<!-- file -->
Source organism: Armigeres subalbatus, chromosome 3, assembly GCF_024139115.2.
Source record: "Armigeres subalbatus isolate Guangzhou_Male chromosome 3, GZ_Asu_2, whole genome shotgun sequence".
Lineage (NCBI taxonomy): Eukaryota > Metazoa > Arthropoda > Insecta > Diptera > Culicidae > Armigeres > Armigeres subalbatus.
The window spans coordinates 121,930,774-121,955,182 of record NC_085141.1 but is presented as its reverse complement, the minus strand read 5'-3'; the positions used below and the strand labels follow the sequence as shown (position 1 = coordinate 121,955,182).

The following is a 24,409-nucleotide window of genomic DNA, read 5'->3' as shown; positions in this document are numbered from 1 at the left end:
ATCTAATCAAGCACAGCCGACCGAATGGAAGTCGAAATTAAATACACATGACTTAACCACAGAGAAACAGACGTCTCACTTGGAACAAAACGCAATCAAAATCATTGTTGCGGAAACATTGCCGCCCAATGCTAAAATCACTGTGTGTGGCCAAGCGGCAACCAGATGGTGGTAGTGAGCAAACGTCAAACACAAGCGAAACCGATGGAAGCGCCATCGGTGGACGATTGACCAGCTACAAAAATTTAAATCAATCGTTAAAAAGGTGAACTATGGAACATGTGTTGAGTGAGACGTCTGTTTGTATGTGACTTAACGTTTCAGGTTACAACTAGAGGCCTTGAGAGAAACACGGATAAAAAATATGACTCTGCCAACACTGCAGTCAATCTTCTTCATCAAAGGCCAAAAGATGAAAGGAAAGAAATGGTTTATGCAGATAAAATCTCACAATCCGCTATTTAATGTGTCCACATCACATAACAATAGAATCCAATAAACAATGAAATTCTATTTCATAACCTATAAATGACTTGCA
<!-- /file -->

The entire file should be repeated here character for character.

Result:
Source organism: Armigeres subalbatus, chromosome 3, assembly GCF_024139115.2.
Source record: "Armigeres subalbatus isolate Guangzhou_Male chromosome 3, GZ_Asu_2, whole genome shotgun sequence".
Lineage (NCBI taxonomy): Eukaryota > Metazoa > Arthropoda > Insecta > Diptera > Culicidae > Armigeres > Armigeres subalbatus.
The window spans coordinates 121,930,774-121,955,182 of record NC_085141.1 but is presented as its reverse complement, the minus strand read 5'-3'; the positions used below and the strand labels follow the sequence as shown (position 1 = coordinate 121,955,182).

The following is a 24,409-nucleotide window of genomic DNA, read 5'->3' as shown; positions in this document are numbered from 1 at the left end:
ATCTAATCAAGCACAGCCGACCGAATGGAAGTCGAAATTAAATACACATGACTTAACCACAGAGAAACAGACGTCTCACTTGGAACAAAACGCAATCAAAATCATTGTTGCGGAAACATTGCCGCCCAATGCTAAAATCACTGTGTGTGGCCAAGCGGCAACCAGATGGTGGTAGTGAGCAAACGTCAAACACAAGCGAAACCGATGGAAGCGCCATCGGTGGACGATTGACCAGCTACAAAAATTTAAATCAATCGTTAAAAAGGTGAACTATGGAACATGTGTTGAGTGAGACGTCTGTTTGTATGTGACTTAACGTTTCAGGTTACAACTAGAGGCCTTGAGAGAAACACGGATAAAAAATATGACTCTGCCAACACTGCAGTCAATCTTCTTCATCAAAGGCCAAAAGATGAAAGGAAAGAAATGGTTTATGCAGATAAAATCTCACAATCCGCTATTTAATGTGTCCACATCACATAACAATAGAATCCAATAAACAATGAAATTCTATTTCATAACCTATAAATGACTTGCA